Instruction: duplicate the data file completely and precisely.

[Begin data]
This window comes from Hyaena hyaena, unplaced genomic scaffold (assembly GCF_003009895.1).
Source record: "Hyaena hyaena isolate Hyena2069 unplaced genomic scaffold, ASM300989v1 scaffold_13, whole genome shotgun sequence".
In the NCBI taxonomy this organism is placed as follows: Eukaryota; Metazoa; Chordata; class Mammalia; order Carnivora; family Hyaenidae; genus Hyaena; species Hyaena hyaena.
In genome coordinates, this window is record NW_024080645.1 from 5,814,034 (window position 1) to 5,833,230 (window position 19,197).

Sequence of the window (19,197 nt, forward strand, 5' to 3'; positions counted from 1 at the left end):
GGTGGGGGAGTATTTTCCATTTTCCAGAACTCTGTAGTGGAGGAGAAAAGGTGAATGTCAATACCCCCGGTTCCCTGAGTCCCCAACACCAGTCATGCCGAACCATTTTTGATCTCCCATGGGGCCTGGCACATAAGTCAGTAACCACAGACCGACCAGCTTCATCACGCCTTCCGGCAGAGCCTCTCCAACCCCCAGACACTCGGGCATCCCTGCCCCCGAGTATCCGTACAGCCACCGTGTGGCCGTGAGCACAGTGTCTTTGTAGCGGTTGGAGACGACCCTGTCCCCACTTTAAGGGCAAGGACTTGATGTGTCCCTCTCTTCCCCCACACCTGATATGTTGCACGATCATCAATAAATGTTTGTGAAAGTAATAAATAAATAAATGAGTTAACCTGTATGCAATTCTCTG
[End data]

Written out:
This window comes from Hyaena hyaena, unplaced genomic scaffold (assembly GCF_003009895.1).
Source record: "Hyaena hyaena isolate Hyena2069 unplaced genomic scaffold, ASM300989v1 scaffold_13, whole genome shotgun sequence".
In the NCBI taxonomy this organism is placed as follows: Eukaryota; Metazoa; Chordata; class Mammalia; order Carnivora; family Hyaenidae; genus Hyaena; species Hyaena hyaena.
In genome coordinates, this window is record NW_024080645.1 from 5,814,034 (window position 1) to 5,833,230 (window position 19,197).

Sequence of the window (19,197 nt, forward strand, 5' to 3'; positions counted from 1 at the left end):
GGTGGGGGAGTATTTTCCATTTTCCAGAACTCTGTAGTGGAGGAGAAAAGGTGAATGTCAATACCCCCGGTTCCCTGAGTCCCCAACACCAGTCATGCCGAACCATTTTTGATCTCCCATGGGGCCTGGCACATAAGTCAGTAACCACAGACCGACCAGCTTCATCACGCCTTCCGGCAGAGCCTCTCCAACCCCCAGACACTCGGGCATCCCTGCCCCCGAGTATCCGTACAGCCACCGTGTGGCCGTGAGCACAGTGTCTTTGTAGCGGTTGGAGACGACCCTGTCCCCACTTTAAGGGCAAGGACTTGATGTGTCCCTCTCTTCCCCCACACCTGATATGTTGCACGATCATCAATAAATGTTTGTGAAAGTAATAAATAAATAAATGAGTTAACCTGTATGCAATTCTCTG